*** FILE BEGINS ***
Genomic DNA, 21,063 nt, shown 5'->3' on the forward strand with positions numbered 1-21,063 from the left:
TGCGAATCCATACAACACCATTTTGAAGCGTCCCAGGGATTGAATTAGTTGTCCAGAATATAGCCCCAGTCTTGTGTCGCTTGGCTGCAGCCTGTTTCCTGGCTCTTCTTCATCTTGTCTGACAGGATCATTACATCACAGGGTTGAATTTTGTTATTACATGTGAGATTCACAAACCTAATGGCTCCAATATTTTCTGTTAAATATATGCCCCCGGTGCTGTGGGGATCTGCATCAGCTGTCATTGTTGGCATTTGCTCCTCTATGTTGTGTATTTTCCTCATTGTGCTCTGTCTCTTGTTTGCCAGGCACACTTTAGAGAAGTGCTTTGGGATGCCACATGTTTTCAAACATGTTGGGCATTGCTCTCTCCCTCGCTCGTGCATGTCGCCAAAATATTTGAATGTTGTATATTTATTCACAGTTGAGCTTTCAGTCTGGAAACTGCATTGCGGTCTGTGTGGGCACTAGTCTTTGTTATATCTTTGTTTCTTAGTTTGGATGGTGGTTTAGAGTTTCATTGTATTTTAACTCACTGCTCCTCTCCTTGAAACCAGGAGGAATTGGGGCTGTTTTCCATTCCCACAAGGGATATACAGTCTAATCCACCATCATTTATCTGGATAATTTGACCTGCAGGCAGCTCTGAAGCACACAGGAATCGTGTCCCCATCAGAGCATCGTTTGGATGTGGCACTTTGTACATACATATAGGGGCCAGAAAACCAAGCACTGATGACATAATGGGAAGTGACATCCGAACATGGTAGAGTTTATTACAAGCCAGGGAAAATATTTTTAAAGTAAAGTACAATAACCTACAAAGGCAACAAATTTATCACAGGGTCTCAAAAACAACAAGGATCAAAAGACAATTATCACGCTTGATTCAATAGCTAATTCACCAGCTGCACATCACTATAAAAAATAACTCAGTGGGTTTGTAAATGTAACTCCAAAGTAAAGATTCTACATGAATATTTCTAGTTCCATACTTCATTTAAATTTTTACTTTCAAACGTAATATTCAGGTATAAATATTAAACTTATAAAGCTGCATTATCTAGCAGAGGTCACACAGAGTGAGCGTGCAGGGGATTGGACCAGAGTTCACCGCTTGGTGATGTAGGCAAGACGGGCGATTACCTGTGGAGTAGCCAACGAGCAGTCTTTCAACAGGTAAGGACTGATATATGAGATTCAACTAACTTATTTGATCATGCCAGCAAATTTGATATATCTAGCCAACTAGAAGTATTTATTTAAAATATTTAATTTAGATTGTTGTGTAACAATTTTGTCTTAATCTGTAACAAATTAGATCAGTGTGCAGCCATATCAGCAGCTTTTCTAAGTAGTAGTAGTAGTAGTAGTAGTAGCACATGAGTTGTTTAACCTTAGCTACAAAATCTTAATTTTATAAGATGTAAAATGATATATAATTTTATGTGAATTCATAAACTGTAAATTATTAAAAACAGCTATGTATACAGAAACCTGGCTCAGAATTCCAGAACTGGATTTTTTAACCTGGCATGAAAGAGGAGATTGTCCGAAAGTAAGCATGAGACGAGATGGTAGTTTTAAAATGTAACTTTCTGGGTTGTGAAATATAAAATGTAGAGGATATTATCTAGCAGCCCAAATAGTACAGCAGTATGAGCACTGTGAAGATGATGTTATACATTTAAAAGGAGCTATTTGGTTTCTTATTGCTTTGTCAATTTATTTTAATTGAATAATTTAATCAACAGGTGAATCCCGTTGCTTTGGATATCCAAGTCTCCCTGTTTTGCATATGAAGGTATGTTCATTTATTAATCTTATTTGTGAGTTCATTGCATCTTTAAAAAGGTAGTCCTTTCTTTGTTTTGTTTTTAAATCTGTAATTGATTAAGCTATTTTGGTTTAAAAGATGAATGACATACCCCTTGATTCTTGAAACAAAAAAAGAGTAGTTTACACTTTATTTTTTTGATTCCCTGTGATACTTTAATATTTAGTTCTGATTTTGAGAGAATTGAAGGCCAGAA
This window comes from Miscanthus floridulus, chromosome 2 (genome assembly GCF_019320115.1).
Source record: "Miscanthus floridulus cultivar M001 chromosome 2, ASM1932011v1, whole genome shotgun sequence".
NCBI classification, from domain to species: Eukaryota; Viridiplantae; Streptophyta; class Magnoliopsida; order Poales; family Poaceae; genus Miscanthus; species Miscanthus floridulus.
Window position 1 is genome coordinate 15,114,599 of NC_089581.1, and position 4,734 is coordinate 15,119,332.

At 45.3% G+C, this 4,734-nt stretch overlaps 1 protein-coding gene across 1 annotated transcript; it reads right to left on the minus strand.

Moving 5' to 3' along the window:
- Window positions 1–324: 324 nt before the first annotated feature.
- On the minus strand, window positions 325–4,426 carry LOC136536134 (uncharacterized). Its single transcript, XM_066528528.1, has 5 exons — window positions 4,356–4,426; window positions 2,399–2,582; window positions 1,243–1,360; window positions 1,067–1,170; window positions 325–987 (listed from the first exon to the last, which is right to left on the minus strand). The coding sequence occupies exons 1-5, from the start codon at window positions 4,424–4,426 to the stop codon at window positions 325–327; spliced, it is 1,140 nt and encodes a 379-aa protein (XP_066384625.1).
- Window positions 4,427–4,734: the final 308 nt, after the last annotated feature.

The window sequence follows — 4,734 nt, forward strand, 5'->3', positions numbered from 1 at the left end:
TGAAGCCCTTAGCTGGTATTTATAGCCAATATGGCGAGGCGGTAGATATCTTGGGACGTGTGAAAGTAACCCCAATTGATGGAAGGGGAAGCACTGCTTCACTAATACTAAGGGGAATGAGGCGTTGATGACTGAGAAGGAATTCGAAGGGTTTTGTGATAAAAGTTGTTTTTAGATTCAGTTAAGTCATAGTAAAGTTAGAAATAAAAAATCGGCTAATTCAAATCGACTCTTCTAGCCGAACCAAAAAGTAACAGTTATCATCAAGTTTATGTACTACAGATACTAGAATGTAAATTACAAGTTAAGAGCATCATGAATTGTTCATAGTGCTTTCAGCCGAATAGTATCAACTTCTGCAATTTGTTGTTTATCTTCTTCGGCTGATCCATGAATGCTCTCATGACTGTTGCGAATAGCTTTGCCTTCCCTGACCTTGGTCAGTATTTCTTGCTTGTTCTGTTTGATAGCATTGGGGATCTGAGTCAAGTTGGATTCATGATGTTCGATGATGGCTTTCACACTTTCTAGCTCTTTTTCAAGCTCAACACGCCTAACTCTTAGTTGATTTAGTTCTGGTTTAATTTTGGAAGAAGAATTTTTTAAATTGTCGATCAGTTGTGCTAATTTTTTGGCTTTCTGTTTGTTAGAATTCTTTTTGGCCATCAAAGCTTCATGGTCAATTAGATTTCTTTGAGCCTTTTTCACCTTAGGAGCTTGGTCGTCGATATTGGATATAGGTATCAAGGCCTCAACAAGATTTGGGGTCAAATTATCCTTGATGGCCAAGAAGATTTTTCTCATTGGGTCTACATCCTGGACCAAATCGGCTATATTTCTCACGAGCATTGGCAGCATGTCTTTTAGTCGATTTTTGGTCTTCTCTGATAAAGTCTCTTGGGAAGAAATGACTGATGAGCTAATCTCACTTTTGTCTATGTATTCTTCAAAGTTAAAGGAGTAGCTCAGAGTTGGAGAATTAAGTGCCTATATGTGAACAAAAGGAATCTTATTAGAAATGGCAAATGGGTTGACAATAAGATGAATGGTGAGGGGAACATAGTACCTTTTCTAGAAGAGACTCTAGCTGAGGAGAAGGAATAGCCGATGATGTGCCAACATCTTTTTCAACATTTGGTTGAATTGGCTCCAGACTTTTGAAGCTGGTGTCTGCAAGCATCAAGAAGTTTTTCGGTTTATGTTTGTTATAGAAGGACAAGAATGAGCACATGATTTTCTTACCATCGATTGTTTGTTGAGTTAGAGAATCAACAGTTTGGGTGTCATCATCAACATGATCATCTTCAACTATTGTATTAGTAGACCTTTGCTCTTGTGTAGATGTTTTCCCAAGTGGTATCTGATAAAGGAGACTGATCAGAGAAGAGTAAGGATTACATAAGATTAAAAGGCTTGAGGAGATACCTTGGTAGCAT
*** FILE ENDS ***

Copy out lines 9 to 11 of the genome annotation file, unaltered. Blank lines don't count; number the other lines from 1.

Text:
- Window positions 1–324: 324 nt before the first annotated feature.
- On the minus strand, window positions 325–4,426 carry LOC136536134 (uncharacterized). Its single transcript, XM_066528528.1, has 5 exons — window positions 4,356–4,426; window positions 2,399–2,582; window positions 1,243–1,360; window positions 1,067–1,170; window positions 325–987 (listed from the first exon to the last, which is right to left on the minus strand). The coding sequence occupies exons 1-5, from the start codon at window positions 4,424–4,426 to the stop codon at window positions 325–327; spliced, it is 1,140 nt and encodes a 379-aa protein (XP_066384625.1).
- Window positions 4,427–4,734: the final 308 nt, after the last annotated feature.